David Trobisch, NT scholar, directs collections for Museum of the Bible: People
David Trobisch, a New Testament scholar and former Heidelberg University professor, acts as a roving ambassador to academia and top-rate museums. He’s employed by the Green family of Oklahoma City—the plaintiffs in the U.S. Supreme Court’s Hobby Lobby case.
The family financed the Museum of the Bible, set to open in 2017 near the National Mall in Washington, D.C. It will showcase biblical artifacts from the 40,000-piece Green collection, one of the largest in private hands. The Greens hired Trobisch earlier this year as director of the collection. He does not run the museum, but in addition to enlarging, curating, and cataloging the trove, he participates in deciding which items will go into the museum, and how.
Trobisch, 56, splits his time between Germany, where his wife, son, and two grandchildren live, and a home in Springfield, Missouri. He’s part of the Evangelical Lutheran Church in America and grew up speaking four languages in Cameroon, where his parents worked as Lutheran missionaries.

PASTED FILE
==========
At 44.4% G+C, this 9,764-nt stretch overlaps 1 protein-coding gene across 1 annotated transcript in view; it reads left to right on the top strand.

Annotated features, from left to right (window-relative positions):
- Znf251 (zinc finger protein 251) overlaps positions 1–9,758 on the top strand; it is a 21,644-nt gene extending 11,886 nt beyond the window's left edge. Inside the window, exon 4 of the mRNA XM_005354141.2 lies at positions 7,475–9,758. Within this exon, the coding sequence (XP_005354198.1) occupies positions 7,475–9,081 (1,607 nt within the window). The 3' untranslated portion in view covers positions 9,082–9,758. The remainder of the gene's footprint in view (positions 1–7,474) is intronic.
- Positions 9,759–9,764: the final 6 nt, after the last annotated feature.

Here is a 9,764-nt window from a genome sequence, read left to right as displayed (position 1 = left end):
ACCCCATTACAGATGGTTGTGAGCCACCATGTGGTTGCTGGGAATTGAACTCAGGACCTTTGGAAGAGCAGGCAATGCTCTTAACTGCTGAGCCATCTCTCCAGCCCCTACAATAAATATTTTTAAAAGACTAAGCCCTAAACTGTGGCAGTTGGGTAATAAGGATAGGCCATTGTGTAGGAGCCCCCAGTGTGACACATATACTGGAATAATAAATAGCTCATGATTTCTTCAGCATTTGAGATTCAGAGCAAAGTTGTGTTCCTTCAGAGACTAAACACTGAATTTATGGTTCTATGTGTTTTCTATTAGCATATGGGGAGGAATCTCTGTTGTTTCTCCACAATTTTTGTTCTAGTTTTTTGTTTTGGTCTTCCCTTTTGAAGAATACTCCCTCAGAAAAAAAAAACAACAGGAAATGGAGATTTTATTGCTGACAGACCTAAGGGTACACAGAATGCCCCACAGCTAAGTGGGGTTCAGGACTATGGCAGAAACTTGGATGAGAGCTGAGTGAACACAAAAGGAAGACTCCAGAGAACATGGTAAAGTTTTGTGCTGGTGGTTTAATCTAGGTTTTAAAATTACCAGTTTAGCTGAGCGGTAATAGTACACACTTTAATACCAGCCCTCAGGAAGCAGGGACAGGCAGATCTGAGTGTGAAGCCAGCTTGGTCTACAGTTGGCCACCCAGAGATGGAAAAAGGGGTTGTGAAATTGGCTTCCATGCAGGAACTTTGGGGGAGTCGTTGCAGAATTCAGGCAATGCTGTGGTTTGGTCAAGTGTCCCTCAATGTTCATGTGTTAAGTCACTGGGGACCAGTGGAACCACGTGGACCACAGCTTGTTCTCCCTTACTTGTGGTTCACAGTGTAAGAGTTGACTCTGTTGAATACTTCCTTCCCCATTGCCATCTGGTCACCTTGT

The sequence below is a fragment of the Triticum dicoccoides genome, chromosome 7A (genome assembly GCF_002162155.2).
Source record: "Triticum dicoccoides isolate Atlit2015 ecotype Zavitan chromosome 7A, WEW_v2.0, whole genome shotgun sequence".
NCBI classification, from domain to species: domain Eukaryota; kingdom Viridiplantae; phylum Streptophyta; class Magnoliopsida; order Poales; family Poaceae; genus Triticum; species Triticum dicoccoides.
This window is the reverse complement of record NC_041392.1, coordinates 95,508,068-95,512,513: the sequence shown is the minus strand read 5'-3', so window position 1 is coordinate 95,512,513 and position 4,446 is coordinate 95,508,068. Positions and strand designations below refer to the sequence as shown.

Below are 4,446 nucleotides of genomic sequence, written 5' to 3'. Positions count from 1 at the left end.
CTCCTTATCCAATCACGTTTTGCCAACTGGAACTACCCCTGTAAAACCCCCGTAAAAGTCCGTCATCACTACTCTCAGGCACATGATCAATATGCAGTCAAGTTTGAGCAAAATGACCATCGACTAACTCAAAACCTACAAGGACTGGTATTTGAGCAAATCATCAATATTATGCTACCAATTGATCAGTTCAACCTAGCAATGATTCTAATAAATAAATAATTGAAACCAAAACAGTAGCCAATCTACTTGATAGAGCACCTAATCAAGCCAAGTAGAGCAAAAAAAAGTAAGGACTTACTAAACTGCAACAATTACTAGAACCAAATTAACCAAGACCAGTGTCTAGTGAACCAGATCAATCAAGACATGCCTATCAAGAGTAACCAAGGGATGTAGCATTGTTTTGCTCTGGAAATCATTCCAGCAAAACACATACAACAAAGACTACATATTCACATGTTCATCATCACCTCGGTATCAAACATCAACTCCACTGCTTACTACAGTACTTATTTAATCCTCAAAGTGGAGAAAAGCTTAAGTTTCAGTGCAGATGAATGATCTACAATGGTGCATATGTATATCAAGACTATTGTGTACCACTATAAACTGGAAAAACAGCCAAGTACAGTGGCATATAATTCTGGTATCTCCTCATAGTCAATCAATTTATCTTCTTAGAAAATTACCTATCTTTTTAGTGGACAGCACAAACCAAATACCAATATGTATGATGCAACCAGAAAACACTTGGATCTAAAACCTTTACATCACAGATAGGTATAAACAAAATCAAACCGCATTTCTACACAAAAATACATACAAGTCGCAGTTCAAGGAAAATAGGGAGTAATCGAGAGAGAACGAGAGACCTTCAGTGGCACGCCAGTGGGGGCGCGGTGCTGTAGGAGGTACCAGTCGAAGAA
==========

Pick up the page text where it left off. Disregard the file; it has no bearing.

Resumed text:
Trobisch met the Greens when he asked permission to look at their 850 ancient New Testament documents. Soon, he was advising the family on acquisitions. “My strategy was to buy fewer items but only the highest quality,” he said.
He said Hobby Lobby chain president Steve Green is open to new scholarship: “We agreed that if I say something about the Bible he disagrees with and I can show him the quote, he will concede. If I cannot support it by a quote, I will concede.”
Green also has curiosity. “He’s a Bible freak,” Trobisch said. “Like me.” —Religion News Service